This year’s US Open women’s tennis final was very disturbing.
Japan’s Naomi Osaka out played and defeated American super-star Serena Williams 6-2, 6-4 to claim her first grand slam title.
That was a fantastic achievement for the mild-mannered 20-year-old.
The big story after the match, however, was the claim of sexism against the umpire made by the 23-time grand slam champion Osaka defeated.
Osaka broke Serena’s serve in the second set, then Williams broke her racquet by smashing it into the hard court of Arthur Ashe Stadium in New York.
When the umpire followed the rules and penalised her a point, she confronted him at the chair.
With the microphone on for the tv audience and everyone in the stadium to hear, she accused Carlos Ramos of being a ‘thief’ and a ‘liar.’
Ramos then docked her a game for verbal abuse, a move Williams later described as sexist.
Her argument being men players on the professional tour get away with abusing umpires all the time without being penalised.
Unfortunately for Osaka, the American crowd rallied behind their national hero and booed for the remainder of the match and right into the award ceremony.
They were probably booing the umpire because they wanted Williams to win, but it sounded like they were booing the Japanese player.
It was the ugly side of needing to win and supporting a hometown player.
Serena was in the wrong and she tried to justify her abusive behaviour towards the umpire by pointing out that other players do it as well.
In this case she claimed men get away with more than women on the professional tennis tour, so she played the sexism card.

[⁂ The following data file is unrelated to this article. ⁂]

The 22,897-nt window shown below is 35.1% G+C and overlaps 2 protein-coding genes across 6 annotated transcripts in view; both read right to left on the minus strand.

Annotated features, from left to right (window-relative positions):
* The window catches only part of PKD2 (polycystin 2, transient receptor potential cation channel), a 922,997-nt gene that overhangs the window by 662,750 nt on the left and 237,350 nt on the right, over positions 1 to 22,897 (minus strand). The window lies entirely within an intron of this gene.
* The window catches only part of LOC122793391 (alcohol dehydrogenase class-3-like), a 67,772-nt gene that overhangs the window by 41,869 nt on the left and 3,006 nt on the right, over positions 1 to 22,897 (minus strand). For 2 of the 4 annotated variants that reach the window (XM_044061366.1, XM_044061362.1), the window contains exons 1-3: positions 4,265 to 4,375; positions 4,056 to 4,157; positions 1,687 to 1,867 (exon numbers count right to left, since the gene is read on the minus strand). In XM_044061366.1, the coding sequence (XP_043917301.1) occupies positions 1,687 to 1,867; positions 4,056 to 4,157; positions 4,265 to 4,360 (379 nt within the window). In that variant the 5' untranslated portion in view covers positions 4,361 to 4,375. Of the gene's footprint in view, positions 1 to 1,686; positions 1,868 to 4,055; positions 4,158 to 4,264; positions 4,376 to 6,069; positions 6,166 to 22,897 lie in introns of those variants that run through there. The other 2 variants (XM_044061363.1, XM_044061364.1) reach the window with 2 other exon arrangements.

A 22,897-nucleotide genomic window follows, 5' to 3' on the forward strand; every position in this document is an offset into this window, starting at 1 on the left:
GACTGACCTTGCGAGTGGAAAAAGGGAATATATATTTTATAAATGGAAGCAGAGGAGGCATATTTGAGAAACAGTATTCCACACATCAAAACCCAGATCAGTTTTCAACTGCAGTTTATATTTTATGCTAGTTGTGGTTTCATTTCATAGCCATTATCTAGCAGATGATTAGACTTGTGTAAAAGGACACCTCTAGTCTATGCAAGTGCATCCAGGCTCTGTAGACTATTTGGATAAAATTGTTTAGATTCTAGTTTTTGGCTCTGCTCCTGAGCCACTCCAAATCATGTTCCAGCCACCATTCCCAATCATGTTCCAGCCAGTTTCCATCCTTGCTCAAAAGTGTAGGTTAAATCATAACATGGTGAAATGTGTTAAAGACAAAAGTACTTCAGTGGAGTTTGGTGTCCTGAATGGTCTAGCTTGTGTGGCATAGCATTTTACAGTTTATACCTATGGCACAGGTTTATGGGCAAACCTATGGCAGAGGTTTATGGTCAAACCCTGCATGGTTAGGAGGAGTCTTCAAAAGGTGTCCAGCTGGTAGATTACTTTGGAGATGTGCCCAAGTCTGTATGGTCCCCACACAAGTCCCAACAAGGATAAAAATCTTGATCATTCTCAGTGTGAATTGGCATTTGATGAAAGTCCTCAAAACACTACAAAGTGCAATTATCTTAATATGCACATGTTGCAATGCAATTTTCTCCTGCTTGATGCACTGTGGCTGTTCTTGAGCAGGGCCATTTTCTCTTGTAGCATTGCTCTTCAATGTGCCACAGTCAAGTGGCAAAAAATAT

Her claim may be true; but even if it is, it doesn’t justify her behaviour.
No one should publicly talk to anyone the way she talked to Ramos; not on a tennis court, not on the streets, not anywhere.
And if a man got away with it in the past, it doesn’t mean another man or a woman should be able to get away with it now.
Having said that, Serena was playing in the US Open final and if she had won she would have tied the record for the most grand-slam singles titles held by Margarete Court, so she had to be feeling the pressure.
She is normally gracious on the rare occasions she loses, so I think we should cut her a break here.
I have to admit; sports competitions don’t always bring out the best in me.
My big problem with this year’s final, however, was the behaviour of the crowd… mainly because unlike Serena’s behaviour, I don’t see it as a one-off.
In pretty much all international competitions, crowds support home players regardless of how they play or behave, and they often support them with little regard for their opponents.
Serena has fought against racism and sexism in her sport and those battles have come from the high ground since everyone recognises those things as forms of prejudice.
But isn’t the expression of nationalism we saw at the US Open a form of prejudice as well?
Most people probably don’t see it that way, but I find that very disturbing.